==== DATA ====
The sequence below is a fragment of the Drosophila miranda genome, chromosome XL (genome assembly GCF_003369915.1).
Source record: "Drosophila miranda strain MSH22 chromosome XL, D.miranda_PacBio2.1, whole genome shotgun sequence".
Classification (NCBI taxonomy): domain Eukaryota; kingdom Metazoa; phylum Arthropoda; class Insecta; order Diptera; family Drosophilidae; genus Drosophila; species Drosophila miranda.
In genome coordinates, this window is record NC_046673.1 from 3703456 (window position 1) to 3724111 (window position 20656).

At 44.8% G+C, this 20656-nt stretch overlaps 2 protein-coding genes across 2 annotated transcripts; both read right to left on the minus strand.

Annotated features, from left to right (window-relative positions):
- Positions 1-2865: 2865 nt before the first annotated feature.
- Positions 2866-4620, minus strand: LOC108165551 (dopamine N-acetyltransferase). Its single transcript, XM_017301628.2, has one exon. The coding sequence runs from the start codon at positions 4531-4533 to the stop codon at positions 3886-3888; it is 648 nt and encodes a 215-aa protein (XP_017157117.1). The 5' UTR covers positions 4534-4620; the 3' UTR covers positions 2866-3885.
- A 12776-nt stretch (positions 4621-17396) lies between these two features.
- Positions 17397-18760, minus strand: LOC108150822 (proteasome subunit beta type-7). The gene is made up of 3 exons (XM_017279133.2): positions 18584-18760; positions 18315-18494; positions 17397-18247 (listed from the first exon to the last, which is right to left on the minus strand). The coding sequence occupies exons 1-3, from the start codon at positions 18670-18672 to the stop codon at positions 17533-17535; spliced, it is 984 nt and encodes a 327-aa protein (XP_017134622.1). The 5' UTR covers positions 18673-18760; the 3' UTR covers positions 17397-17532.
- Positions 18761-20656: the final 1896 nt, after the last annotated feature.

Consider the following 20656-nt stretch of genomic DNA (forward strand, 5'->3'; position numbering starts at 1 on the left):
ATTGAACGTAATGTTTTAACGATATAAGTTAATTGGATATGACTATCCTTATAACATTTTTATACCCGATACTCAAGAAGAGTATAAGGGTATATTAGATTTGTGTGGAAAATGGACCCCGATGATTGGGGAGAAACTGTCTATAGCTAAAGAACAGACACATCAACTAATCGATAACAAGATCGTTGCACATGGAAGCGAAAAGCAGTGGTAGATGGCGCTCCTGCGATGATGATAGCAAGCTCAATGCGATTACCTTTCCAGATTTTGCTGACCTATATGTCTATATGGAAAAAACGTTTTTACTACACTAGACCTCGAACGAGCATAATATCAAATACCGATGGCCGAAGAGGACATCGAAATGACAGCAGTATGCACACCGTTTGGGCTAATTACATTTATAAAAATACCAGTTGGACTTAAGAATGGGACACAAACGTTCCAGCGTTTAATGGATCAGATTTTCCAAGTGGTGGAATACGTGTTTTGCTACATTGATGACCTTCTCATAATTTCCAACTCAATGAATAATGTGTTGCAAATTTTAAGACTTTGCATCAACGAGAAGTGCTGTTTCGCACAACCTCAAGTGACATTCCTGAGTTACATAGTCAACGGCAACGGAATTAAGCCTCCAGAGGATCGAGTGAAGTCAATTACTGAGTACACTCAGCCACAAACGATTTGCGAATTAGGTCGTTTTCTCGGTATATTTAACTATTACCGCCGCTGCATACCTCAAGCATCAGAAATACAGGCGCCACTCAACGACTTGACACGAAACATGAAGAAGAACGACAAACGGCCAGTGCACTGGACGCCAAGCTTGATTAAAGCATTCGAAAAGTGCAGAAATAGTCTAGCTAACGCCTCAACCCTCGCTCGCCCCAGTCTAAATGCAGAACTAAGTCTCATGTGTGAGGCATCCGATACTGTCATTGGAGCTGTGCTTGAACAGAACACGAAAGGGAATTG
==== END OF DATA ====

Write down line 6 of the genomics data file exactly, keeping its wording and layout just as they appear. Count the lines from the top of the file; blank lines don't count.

Annotated features, from left to right (window-relative positions):